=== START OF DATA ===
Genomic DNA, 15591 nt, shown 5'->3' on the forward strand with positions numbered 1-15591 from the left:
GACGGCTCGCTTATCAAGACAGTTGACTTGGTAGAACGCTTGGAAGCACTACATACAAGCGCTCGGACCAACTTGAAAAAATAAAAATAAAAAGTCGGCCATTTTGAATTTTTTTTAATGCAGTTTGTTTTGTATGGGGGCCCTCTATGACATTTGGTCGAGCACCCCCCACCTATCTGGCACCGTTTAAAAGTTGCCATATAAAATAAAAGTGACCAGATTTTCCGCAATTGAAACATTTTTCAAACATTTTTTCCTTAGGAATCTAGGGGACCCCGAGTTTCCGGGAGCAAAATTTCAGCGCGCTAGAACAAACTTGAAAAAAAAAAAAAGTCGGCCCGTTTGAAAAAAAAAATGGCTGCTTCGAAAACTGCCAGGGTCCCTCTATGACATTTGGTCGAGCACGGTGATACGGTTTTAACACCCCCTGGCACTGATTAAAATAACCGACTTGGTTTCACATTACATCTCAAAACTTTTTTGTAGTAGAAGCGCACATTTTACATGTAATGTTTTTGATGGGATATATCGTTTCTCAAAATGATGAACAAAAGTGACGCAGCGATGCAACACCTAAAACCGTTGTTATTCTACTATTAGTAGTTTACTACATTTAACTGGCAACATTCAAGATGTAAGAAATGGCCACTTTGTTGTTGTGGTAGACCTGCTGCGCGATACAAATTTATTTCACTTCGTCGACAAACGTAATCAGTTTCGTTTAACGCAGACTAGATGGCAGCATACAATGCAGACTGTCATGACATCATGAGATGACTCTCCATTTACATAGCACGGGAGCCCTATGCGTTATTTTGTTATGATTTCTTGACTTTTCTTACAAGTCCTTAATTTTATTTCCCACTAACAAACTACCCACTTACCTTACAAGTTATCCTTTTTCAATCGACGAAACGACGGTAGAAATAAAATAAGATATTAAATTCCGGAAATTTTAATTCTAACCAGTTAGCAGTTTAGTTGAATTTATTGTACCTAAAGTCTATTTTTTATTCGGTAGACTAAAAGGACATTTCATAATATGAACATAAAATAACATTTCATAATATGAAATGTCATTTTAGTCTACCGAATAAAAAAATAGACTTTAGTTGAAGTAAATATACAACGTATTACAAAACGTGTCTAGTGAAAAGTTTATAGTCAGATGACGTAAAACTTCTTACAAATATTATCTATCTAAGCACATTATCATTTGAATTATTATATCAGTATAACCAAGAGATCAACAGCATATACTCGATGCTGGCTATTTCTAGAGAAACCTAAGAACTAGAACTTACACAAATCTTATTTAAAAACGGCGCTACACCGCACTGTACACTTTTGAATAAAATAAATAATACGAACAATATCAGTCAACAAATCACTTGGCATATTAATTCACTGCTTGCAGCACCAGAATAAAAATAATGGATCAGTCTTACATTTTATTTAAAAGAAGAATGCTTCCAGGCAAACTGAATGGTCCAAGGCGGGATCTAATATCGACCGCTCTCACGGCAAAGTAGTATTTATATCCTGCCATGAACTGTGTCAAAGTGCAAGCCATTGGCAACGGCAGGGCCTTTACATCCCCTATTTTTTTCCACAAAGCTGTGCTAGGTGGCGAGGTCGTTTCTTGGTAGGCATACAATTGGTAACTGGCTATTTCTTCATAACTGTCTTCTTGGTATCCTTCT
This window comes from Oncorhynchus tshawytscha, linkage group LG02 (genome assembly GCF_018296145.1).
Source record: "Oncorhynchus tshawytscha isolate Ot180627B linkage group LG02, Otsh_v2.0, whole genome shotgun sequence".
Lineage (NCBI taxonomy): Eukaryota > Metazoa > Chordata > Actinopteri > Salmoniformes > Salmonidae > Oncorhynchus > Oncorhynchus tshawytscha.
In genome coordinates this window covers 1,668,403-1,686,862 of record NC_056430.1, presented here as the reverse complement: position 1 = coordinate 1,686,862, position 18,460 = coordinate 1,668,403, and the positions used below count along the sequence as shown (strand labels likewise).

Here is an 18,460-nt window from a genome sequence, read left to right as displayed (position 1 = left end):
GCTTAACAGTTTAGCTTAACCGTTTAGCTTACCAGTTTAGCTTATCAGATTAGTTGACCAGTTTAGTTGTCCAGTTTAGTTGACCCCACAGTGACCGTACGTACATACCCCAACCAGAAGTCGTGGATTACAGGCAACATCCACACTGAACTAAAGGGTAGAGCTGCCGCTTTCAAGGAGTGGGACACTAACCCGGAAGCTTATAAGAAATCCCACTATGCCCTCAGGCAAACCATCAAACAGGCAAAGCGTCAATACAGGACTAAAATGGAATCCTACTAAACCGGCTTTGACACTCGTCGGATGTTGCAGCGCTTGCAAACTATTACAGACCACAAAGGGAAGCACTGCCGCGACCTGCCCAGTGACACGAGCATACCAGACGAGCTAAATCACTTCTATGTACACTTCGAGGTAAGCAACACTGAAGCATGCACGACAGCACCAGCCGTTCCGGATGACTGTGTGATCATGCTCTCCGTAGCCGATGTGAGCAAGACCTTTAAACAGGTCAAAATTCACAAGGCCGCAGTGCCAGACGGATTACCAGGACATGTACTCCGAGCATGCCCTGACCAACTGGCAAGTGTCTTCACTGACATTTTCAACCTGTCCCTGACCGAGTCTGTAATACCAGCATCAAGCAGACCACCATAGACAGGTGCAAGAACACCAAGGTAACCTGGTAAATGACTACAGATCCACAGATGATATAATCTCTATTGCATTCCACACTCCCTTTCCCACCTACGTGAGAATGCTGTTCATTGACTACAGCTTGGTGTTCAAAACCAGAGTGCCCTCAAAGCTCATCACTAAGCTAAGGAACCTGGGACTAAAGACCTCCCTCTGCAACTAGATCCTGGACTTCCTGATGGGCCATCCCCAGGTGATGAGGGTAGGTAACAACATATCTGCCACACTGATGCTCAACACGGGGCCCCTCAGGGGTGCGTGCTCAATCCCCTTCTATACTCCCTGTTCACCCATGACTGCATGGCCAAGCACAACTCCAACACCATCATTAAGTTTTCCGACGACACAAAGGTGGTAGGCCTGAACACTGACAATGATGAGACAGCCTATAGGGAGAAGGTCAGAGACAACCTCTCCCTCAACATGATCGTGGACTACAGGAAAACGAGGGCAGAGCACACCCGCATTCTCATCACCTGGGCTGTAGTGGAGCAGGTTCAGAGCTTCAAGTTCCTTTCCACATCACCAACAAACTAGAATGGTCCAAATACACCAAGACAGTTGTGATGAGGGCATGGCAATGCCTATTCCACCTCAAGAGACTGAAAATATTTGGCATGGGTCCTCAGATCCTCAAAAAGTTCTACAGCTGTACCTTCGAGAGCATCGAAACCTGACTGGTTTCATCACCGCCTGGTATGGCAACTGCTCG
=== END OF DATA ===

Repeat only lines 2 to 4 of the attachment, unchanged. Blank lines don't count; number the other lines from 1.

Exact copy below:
GACGGCTCGCTTATCAAGACAGTTGACTTGGTAGAACGCTTGGAAGCACTACATACAAGCGCTCGGACCAACTTGAAAAAATAAAAATAAAAAGTCGGCCATTTTGAATTTTTTTTAATGCAGTTTGTTTTGTATGGGGGCCCTCTATGACATTTGGTCGAGCACCCCCCACCTATCTGGCACCGTTTAAAAGTTGCCATATAAAATAAAAGTGACCAGATTTTCCGCAATTGAAACATTTTTCAAACATTTTTTCCTTAGGAATCTAGGGGACCCCGAGTTTCCGGGAGCAAAATTTCAGCGCGCTAGAACAAACTTGAAAAAAAAAAAAAGTCGGCCCGTTTGAAAAAAAAAATGGCTGCTTCGAAAACTGCCAGGGTCCCTCTATGACATTTGGTCGAGCACGGTGATACGGTTTTAACACCCCCTGGCACTGATTAAAATAACCGACTTGGTTTCACATTACATCTCAAAACTTTTTTGTAGTAGAAGCGCACATTTTACATGTAATGTTTTTGATGGGATATATCGTTTCTCAAAATGATGAACAAAAGTGACGCAGCGATGCAACACCTAAAACCGTTGTTATTCTACTATTAGTAGTTTACTACATTTAACTGGCAACATTCAAGATGTAAGAAATGGCCACTTTGTTGTTGTGGTAGACCTGCTGCGCGATACAAATTTATTTCACTTCGTCGACAAACGTAATCAGTTTCGTTTAACGCAGACTAGATGGCAGCATACAATGCAGACTGTCATGACATCATGAGATGACTCTCCATTTACATAGCACGGGAGCCCTATGCGTTATTTTGTTATGATTTCTTGACTTTTCTTACAAGTCCTTAATTTTATTTCCCACTAACAAACTACCCACTTACCTTACAAGTTATCCTTTTTCAATCGACGAAACGACGGTAGAAATAAAATAAGATATTAAATTCCGGAAATTTTAATTCTAACCAGTTAGCAGTTTAGTTGAATTTATTGTACCTAAAGTCTATTTTTTATTCGGTAGACTAAAAGGACATTTCATAATATGAACATAAAATAACATTTCATAATATGAAATGTCATTTTAGTCTACCGAATAAAAAAATAGACTTTAGTTGAAGTAAATATACAACGTATTACAAAACGTGTCTAGTGAAAAGTTTATAGTCAGATGACGTAAAACTTCTTACAAATATTATCTATCTAAGCACATTATCATTTGAATTATTATATCAGTATAACCAAGAGATCAACAGCATATACTCGATGCTGGCTATTTCTAGAGAAACCTAAGAACTAGAACTTACACAAATCTTATTTAAAAACGGCGCTACACCGCACTGTACACTTTTGAATAAAATAAATAATACGAACAATATCAGTCAACAAATCACTTGGCATATTAATTCACTGCTTGCAGCACCAGAATAAAAATAATGGATCAGTCTTACATTTTATTTAAAAGAAGAATGCTTCCAGGCAAACTGAATGGTCCAAGGCGGGATCTAATATCGACCGCTCTCACGGCAAAGTAGTATTTATATCCTGCCATGAACTGTGTCAAAGTGCAAGCCATTGGCAACGGCAGGGCCTTTACATCCCCTATTTTTTTCCACAAAGCTGTGCTAGGTGGCGAGGTCGTTTCTTGGTAGGCATACAATTGGTAACTGGCTATTTCTTCATAACTGTCTTCTTGGTATCCTTCT
This window comes from Oncorhynchus tshawytscha, linkage group LG02 (genome assembly GCF_018296145.1).
Source record: "Oncorhynchus tshawytscha isolate Ot180627B linkage group LG02, Otsh_v2.0, whole genome shotgun sequence".